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7 Ways Brachial Plexus Patients Can Confront and Embrace the Warm Weather

Spring grass

People look forward to socializing, dating, being outside and shedding winter layers. It‘s also the season where people start home repairs, outdoor (team) sports, or riding motorcycles with friends. For many, this time of year may also trigger concerns about body image as people transition into warm-weather clothing. Awareness of how we feel, appearance-wise, may activate concerns about self-worth, self-identity and how we are perceived by others.

Those with brachial plexus injuries (BPIs) may feel especially vulnerable. Short-sleeved shirts and shorts may expose scars and injuries. Body image concerns may cause us to focus more on how clothing fits, or on the aesthetics of our injured limb(s). Thoughts of being less physically attractive, beliefs that no one will want us now, that there is ‘no point’ in socializing, or wanting to hide away because of our appearance may surface. Going outside in the warmer months may expose you to people asking uncomfortable questions about your BPI. Sometimes we may even feel cautious about getting out because a BPI may impact how safe we feel in crowds or in our ability to protect our self.

When it comes to socializing, many factors impact our desire to engage with others. We may be negotiating unpredictable chronic pain, fatigue and medication side-effects that make socializing harder. Sometimes it can be about feeling more limited in our ability to partake in warmer season activities. Even though people urge us to ‘just join in’, attempting to participate may be too upsetting as we confront the physical limitations of BPI. As a result, many describe reactions of isolation or helplessness as they try to cope with not feeling how they used to. Negative feedback cycles may become our norm where worthlessness, depression, hopelessness, and/or frustration dominate our thoughts.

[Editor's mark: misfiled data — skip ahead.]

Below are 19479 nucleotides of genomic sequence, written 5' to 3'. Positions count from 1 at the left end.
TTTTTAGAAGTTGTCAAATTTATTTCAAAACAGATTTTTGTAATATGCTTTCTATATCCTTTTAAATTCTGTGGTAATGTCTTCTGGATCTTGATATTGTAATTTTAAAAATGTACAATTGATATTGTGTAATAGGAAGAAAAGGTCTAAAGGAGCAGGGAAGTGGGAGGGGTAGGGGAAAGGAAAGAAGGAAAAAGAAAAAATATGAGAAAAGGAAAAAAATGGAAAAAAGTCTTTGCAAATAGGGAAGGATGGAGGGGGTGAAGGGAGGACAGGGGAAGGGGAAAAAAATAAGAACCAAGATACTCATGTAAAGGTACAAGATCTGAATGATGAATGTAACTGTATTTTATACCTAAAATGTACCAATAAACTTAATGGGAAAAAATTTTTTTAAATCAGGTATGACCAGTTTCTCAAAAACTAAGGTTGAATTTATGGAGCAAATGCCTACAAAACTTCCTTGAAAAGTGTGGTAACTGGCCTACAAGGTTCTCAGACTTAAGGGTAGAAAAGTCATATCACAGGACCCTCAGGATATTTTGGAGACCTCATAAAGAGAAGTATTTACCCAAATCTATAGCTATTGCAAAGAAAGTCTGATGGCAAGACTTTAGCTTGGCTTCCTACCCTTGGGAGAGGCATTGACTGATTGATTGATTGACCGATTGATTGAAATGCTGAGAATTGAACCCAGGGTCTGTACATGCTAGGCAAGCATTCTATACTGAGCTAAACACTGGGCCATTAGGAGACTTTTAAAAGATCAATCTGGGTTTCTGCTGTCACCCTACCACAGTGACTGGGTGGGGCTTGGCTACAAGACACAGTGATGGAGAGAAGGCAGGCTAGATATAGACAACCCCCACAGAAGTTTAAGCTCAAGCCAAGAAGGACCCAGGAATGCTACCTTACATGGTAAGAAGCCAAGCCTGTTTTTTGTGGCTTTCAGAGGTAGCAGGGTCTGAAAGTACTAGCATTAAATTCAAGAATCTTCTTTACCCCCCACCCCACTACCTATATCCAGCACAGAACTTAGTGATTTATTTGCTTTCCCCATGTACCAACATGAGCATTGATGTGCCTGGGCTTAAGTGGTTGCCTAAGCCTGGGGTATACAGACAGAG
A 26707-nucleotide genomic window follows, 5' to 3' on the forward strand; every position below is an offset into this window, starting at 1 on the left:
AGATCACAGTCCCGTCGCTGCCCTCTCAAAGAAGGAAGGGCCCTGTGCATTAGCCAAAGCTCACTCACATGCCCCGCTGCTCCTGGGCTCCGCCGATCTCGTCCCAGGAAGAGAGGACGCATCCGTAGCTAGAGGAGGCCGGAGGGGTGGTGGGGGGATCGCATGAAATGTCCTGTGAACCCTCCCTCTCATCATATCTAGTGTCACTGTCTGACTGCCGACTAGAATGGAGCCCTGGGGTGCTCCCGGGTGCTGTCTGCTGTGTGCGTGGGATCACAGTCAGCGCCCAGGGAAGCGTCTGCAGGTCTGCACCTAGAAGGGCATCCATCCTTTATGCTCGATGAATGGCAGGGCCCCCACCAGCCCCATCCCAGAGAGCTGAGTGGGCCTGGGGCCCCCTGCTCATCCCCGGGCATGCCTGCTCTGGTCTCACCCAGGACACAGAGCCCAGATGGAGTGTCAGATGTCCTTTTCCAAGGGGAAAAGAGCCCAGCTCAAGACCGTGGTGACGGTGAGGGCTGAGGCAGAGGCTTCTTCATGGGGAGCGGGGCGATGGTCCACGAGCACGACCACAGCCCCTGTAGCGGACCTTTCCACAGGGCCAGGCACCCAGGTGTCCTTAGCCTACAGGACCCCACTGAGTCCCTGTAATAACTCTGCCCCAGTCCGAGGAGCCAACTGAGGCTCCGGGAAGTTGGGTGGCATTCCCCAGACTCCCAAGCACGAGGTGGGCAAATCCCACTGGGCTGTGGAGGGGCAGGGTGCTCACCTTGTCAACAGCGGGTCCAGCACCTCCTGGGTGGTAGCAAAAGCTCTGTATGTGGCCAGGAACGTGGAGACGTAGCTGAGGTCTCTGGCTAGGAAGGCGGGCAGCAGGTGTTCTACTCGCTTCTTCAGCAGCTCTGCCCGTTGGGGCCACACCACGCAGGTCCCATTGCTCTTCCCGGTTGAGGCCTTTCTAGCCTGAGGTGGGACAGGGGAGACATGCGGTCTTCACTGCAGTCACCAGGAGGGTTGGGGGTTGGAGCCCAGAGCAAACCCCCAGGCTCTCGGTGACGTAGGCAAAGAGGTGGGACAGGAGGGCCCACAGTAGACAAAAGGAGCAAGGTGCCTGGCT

So what can we do?

  1. Don’t isolate, stay social! Talk to people about how to best support you. Tell them what you need—is it to wait until you ask for help, to not ask about your BPI, to find less crowded places to hang-out, to suggest new activities, to encourage you, or to treat you as they did before? To improve your overall mood, self-care is crucial: take time to relax, to walk, to advocate for yourself, to put sunscreen on, to connect with nature and loved ones, to meditate, or to develop new interests.
  2. Allow that accepting our change in physical capacity and redefining our self-identity is challenging. There will be ups and downs as you adjust.
  3. Talk to a trusted person or take action to change your thoughts.
  4. Join a brachial plexus social network group.
  5. Develop acceptance and gratitude for what you can do instead of focusing on what you cannot. Those who do have a healthier outlook on life and better mental health outcomes.
  6. Stay present with what is possible today instead of allowing your thoughts to engage in a ‘compare and despair’ cycle.
  7. Don’t lose hope: BPI recovery following reconstructive surgery continues for longer than previously thought, especially when we stay engaged in physical therapy, occupational and hand therapy, and our medical treatment.

Schneider K. Rancy, BA is an office and clinical research assistant at Hospital for Special Surgery. As part of the research team on the Hand and Upper Extremity Service, he conducts research on distal radius fracture fixation, patterns of degenerative and inflammatory arthritis of the wrist, salvage procedures for wrist reconstruction, and long-term motor outcomes following nerve and brachial plexus reconstruction.

Zoe A. Landers, LCSW is a licensed clinical social worker at the Center for Brachial Plexus and Traumatic Nerve Injury (CBPTNI) who evaluates and facilitates treatment for brachial plexus injured patients experiencing psychological and psychosocial stressors following injury. Ms. Landers has actively participated in research with the CBPTNI multidisciplinary team to develop a deeper understanding of the psychosocial and psychological impact of brachial plexus injury. Findings from this research have been presented at major hand and upper extremity orthopedic conferences.

The information provided in this blog by HSS and our affiliated physicians is for general informational and educational purposes, and should not be considered medical advice for any individual problem you may have. This information is not a substitute for the professional judgment of a qualified health care provider who is familiar with the unique facts about your condition and medical history. You should always consult your health care provider prior to starting any new treatment, or terminating or changing any ongoing treatment. Every post on this blog is the opinion of the author and may not reflect the official position of HSS. Please contact us if we can be helpful in answering any questions or to arrange for a visit or consult.